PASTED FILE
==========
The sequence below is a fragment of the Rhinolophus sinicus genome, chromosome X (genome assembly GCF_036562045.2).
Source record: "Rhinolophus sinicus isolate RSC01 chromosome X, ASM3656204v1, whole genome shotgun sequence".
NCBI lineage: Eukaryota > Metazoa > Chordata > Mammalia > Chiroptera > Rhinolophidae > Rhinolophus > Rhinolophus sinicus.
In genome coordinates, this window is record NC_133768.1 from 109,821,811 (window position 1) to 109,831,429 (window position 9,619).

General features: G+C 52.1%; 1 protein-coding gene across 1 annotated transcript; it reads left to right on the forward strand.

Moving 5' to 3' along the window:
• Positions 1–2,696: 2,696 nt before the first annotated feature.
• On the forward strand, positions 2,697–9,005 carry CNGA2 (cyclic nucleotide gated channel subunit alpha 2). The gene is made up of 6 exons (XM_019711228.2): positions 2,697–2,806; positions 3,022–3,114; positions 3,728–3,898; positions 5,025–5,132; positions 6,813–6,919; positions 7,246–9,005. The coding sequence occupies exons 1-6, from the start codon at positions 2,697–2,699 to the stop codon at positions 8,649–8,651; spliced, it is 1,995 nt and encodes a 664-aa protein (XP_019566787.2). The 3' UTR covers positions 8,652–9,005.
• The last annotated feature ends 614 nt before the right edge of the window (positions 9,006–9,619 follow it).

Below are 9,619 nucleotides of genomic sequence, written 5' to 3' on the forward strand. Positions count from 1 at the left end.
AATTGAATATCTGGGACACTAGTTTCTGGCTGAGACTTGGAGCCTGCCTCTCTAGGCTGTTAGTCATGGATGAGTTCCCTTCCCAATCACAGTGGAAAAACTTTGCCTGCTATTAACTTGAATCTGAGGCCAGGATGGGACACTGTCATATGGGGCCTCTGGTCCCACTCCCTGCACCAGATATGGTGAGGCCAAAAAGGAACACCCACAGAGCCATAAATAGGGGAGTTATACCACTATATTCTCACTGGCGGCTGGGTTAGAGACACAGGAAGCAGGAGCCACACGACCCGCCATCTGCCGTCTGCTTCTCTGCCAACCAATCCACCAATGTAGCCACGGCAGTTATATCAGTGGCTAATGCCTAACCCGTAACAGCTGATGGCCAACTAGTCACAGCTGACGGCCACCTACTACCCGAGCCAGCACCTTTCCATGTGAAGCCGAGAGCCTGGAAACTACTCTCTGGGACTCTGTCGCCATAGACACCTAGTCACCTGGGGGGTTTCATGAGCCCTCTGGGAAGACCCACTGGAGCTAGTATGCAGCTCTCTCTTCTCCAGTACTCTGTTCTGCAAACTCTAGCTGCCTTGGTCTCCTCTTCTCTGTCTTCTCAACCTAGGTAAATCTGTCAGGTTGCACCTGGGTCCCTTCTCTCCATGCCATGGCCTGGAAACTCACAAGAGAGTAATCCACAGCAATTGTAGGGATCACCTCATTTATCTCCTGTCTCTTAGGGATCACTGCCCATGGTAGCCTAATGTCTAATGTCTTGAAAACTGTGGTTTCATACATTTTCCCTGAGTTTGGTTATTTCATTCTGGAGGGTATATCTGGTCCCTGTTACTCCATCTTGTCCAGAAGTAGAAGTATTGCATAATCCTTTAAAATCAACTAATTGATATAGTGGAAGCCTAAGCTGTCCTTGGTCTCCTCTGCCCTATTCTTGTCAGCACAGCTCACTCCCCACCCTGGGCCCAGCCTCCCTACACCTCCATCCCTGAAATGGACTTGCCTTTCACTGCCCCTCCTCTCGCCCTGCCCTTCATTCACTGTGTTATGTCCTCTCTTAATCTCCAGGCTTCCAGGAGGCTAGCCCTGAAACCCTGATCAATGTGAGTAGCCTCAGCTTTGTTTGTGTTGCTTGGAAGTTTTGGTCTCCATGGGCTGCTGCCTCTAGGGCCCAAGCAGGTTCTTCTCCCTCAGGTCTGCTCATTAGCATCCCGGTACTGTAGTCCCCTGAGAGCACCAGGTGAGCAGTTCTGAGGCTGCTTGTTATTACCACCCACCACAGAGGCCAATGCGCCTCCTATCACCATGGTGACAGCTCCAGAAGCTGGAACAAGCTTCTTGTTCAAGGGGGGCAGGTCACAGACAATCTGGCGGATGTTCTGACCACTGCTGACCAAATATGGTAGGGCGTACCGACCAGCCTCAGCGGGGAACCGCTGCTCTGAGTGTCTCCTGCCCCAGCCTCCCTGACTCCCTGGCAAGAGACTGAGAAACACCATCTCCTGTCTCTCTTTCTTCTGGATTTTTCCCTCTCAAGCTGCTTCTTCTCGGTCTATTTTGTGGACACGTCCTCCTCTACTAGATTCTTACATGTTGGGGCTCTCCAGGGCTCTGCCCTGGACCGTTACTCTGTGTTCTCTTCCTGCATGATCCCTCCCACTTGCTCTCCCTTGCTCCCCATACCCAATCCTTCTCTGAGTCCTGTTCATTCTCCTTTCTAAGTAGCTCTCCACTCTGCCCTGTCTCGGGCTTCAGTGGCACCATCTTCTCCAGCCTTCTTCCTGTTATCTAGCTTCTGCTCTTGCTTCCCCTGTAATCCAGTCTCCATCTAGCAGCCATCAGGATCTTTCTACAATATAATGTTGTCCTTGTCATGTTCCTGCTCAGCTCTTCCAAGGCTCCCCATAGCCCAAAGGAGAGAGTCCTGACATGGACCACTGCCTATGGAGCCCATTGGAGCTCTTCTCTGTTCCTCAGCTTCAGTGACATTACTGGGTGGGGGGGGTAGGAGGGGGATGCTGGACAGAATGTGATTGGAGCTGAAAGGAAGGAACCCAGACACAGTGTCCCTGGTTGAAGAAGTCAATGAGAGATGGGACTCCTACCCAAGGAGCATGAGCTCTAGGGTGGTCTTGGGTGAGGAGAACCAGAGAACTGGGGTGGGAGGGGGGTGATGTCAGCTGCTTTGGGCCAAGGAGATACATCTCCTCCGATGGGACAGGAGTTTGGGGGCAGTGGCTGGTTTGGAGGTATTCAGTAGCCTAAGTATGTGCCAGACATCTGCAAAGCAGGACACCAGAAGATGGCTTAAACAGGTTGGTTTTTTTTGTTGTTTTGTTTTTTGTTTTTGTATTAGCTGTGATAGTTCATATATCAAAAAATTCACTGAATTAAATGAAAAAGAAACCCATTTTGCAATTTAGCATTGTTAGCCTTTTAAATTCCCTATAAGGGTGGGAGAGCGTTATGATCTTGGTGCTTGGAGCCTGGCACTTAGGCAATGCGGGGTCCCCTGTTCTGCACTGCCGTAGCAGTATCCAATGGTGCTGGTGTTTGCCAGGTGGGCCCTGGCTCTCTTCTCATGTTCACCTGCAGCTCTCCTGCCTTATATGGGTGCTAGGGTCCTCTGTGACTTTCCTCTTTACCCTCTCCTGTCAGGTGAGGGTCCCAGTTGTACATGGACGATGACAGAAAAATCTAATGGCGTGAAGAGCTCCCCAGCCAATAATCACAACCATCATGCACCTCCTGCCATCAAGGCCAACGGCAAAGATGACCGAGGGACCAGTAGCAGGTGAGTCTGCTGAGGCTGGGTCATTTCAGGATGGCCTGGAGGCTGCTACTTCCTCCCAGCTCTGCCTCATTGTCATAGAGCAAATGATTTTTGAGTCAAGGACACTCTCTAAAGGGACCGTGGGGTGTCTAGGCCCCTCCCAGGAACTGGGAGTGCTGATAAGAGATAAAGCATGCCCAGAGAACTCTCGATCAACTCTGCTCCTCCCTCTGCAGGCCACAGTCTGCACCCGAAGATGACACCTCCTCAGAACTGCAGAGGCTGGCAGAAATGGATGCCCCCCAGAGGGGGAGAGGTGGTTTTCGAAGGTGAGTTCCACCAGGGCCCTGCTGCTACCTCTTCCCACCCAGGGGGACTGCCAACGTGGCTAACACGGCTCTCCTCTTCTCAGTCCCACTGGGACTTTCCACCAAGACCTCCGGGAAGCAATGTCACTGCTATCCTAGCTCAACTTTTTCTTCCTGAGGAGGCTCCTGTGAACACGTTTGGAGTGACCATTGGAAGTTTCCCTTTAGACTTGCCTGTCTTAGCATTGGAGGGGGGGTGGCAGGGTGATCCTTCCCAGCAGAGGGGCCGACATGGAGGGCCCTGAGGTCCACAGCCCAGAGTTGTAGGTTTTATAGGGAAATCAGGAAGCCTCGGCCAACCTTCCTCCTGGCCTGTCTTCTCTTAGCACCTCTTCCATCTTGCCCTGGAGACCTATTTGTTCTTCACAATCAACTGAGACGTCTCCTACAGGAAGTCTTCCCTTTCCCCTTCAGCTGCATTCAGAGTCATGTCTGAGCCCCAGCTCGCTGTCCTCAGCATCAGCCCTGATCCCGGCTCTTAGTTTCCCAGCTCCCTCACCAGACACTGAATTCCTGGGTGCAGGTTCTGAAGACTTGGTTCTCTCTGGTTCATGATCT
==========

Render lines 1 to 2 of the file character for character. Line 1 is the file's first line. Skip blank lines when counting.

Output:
The sequence below is a fragment of the Rhinolophus sinicus genome, chromosome X (genome assembly GCF_036562045.2).
Source record: "Rhinolophus sinicus isolate RSC01 chromosome X, ASM3656204v1, whole genome shotgun sequence".